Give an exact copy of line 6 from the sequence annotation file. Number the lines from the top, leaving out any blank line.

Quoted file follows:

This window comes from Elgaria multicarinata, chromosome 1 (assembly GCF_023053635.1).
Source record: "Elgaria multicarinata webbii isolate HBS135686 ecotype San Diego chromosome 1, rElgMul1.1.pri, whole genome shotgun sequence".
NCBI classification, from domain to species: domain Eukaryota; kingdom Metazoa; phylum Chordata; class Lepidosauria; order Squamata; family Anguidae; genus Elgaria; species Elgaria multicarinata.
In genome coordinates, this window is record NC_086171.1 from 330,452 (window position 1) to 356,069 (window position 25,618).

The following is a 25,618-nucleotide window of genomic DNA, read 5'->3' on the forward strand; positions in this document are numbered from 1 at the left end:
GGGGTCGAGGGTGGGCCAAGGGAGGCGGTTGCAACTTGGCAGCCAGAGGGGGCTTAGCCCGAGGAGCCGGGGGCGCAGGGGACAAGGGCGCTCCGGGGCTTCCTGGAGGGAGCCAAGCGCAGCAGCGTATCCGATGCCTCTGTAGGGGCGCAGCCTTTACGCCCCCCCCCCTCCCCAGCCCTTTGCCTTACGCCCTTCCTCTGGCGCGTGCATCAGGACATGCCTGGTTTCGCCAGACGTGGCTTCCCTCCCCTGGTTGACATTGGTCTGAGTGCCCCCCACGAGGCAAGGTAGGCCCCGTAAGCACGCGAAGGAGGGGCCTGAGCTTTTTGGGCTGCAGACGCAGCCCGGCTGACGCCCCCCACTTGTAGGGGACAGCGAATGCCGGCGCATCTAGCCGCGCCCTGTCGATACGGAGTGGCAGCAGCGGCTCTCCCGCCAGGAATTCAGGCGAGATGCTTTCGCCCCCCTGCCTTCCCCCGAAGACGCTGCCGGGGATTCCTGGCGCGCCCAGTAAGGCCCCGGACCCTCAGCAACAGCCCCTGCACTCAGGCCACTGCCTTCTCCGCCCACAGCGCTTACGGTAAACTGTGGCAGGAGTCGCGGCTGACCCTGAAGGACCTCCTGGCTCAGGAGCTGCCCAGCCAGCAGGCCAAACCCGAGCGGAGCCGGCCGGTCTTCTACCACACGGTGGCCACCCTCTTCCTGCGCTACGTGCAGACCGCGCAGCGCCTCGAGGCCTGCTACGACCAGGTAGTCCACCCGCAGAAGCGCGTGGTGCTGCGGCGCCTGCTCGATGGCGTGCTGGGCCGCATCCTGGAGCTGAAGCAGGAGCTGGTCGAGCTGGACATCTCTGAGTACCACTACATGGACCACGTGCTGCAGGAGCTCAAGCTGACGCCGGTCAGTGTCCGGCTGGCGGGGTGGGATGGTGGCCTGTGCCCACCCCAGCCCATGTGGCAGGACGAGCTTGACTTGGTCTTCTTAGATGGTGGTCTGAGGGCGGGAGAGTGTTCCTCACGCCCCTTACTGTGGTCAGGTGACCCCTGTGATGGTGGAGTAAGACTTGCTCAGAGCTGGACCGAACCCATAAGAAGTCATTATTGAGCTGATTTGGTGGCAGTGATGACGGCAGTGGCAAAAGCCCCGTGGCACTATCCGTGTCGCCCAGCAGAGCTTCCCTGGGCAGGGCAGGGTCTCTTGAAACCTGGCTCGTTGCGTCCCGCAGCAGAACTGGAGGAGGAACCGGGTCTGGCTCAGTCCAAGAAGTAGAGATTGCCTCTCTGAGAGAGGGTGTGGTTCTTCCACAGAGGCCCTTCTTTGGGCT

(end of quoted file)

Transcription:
GGGGTCGAGGGTGGGCCAAGGGAGGCGGTTGCAACTTGGCAGCCAGAGGGGGCTTAGCCCGAGGAGCCGGGGGCGCAGGGGACAAGGGCGCTCCGGGGCTTCCTGGAGGGAGCCAAGCGCAGCAGCGTATCCGATGCCTCTGTAGGGGCGCAGCCTTTACGCCCCCCCCCCTCCCCAGCCCTTTGCCTTACGCCCTTCCTCTGGCGCGTGCATCAGGACATGCCTGGTTTCGCCAGACGTGGCTTCCCTCCCCTGGTTGACATTGGTCTGAGTGCCCCCCACGAGGCAAGGTAGGCCCCGTAAGCACGCGAAGGAGGGGCCTGAGCTTTTTGGGCTGCAGACGCAGCCCGGCTGACGCCCCCCACTTGTAGGGGACAGCGAATGCCGGCGCATCTAGCCGCGCCCTGTCGATACGGAGTGGCAGCAGCGGCTCTCCCGCCAGGAATTCAGGCGAGATGCTTTCGCCCCCCTGCCTTCCCCCGAAGACGCTGCCGGGGATTCCTGGCGCGCCCAGTAAGGCCCCGGACCCTCAGCAACAGCCCCTGCACTCAGGCCACTGCCTTCTCCGCCCACAGCGCTTACGGTAAACTGTGGCAGGAGTCGCGGCTGACCCTGAAGGACCTCCTGGCTCAGGAGCTGCCCAGCCAGCAGGCCAAACCCGAGCGGAGCCGGCCGGTCTTCTACCACACGGTGGCCACCCTCTTCCTGCGCTACGTGCAGACCGCGCAGCGCCTCGAGGCCTGCTACGACCAGGTAGTCCACCCGCAGAAGCGCGTGGTGCTGCGGCGCCTGCTCGATGGCGTGCTGGGCCGCATCCTGGAGCTGAAGCAGGAGCTGGTCGAGCTGGACATCTCTGAGTACCACTACATGGACCACGTGCTGCAGGAGCTCAAGCTGACGCCGGTCAGTGTCCGGCTGGCGGGGTGGGATGGTGGCCTGTGCCCACCCCAGCCCATGTGGCAGGACGAGCTTGACTTGGTCTTCTTAGATGGTGGTCTGAGGGCGGGAGAGTGTTCCTCACGCCCCTTACTGTGGTCAGGTGACCCCTGTGATGGTGGAGTAAGACTTGCTCAGAGCTGGACCGAACCCATAAGAAGTCATTATTGAGCTGATTTGGTGGCAGTGATGACGGCAGTGGCAAAAGCCCCGTGGCACTATCCGTGTCGCCCAGCAGAGCTTCCCTGGGCAGGGCAGGGTCTCTTGAAACCTGGCTCGTTGCGTCCCGCAGCAGAACTGGAGGAGGAACCGGGTCTGGCTCAGTCCAAGAAGTAGAGATTGCCTCTCTGAGAGAGGGTGTGGTTCTTCCACAGAGGCCCTTCTTTGGGCT